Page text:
Nationality : Swiss
Meher Baba's Tomb, Meherabad, India
HELEN DAHM'S ARTWORKS
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Helen Dahm in Meherabad
May 21, 1878( 1878-05-21)
May 24, 1968 (aged 90)
Helen Dahm was born in Egelshofen (today Kreuzlingen), Switzerland. She studied art in Zurich and Munich. Her early work included hand-colored, hand-pressed fabric prints, mostly expressionistic in style. In the early 1930s, Helen suffered from severe depression and did very little art. However, a meeting with Meher Baba in Cannes, France in 1937 had a profound effect on her. In 1938, by invitation of Meher Baba, Dahm came to live in his ashram in Meherabad, India and painted the interior murals in his would-be samadhi (tomb) that had been completed earlier that year. Her paintings are still viewable there today, and were restored by American artist Dot Lesnik in 1989. For health reasons Dahm eventually returned to her homeland of Switzerland.
After this period, Dahm's work took an inspired religious turn, becoming occupied with imagery including expressionistic interpretations of paradise, the Pietà, the crucifixion of Christ and angels. After this period her work became increasingly abstract.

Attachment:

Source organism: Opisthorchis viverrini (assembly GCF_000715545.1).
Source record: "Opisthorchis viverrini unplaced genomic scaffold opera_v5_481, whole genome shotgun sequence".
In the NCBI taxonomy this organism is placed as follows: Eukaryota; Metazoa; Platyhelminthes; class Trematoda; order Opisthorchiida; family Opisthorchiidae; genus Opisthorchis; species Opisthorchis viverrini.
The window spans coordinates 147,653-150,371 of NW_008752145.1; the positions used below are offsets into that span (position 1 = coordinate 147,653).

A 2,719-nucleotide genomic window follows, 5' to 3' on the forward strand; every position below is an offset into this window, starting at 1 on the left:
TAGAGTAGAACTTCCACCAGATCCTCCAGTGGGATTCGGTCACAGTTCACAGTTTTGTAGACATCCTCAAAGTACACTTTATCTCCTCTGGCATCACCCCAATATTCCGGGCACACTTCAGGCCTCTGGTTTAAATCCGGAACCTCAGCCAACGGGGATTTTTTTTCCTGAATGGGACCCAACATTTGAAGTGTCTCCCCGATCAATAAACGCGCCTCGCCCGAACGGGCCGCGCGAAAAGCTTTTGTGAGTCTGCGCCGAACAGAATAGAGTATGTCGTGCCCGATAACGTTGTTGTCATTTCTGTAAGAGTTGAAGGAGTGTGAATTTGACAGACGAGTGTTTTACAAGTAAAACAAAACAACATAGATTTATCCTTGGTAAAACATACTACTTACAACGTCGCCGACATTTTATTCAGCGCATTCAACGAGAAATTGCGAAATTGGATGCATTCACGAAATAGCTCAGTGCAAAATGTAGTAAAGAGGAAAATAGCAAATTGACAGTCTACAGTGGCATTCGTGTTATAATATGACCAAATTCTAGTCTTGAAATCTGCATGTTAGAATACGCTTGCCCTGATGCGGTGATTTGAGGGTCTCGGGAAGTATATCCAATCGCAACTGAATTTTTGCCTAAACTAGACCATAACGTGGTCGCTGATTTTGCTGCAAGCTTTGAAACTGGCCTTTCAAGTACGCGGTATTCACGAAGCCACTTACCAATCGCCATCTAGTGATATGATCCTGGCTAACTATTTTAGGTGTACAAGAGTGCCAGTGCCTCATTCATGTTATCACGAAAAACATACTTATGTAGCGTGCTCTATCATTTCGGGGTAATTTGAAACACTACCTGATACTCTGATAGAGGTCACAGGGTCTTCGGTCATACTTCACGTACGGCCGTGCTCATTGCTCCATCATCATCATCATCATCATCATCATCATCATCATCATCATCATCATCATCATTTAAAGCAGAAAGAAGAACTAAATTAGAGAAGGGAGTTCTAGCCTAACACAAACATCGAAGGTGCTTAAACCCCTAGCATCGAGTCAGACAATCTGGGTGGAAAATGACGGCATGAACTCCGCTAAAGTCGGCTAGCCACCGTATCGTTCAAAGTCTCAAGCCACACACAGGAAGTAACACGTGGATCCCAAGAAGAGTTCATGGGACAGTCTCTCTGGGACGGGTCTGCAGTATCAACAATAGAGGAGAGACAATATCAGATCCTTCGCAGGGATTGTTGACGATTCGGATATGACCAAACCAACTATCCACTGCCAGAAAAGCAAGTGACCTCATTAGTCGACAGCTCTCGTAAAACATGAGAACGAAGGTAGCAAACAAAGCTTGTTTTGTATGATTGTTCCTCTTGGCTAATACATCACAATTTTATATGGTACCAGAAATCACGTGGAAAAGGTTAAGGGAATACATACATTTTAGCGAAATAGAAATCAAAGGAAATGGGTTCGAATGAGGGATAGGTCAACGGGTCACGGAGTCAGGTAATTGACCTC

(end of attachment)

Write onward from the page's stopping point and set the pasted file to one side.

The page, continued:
Helen Dahm only received recognition late in life. In 1967, at the age of 89, she had her first major retrospective exhibition in Switzerland
Helen Dahm Musuem, Zurich, Switzerland
Monograph with the help of : Doris Wild
1984 by ABC Verlag Zurich
Gestaltung Henry D. Beguelin
Verlegerische Cliche + Litho AG,Zurich
Printed in Switzerland
Samadhi … The House of the Lord
Samadhi … The House of the Lord is a 35-minute presentation on the history of Avatar Meher Baba's Tomb-Shrine, known as the Samadhi. It is a wonderful and poetic story of our Beloved's Samadhi, which was built and decorated under the Lord's supervision. It opens and closes with Jeff Mylett's wonderful song "The House of the Lord". The narration is beautifully underscored by the superb guitar playing of Tuck Andress. Included is a brief history of Helen Dahm, the Swiss artist who painted the murals inside the Tomb, and a commentary (in audio) by the Australian poet Francis Brabazon on the purpose of pilgrimage. There are several video clips, along with many still images of Meher Baba and His Tomb-Shrine. On seeing the presentation at Meherazad, India, Arnavaz Dadachanji commented “It was so very beautiful it broke my heart” and later said “The film made me miss Baba so much. And the song throughout the film was perfect”.
This is an excellent introduction for those who plan to visit the Samadhi, and even for old-timers who may be surprised by what they learn.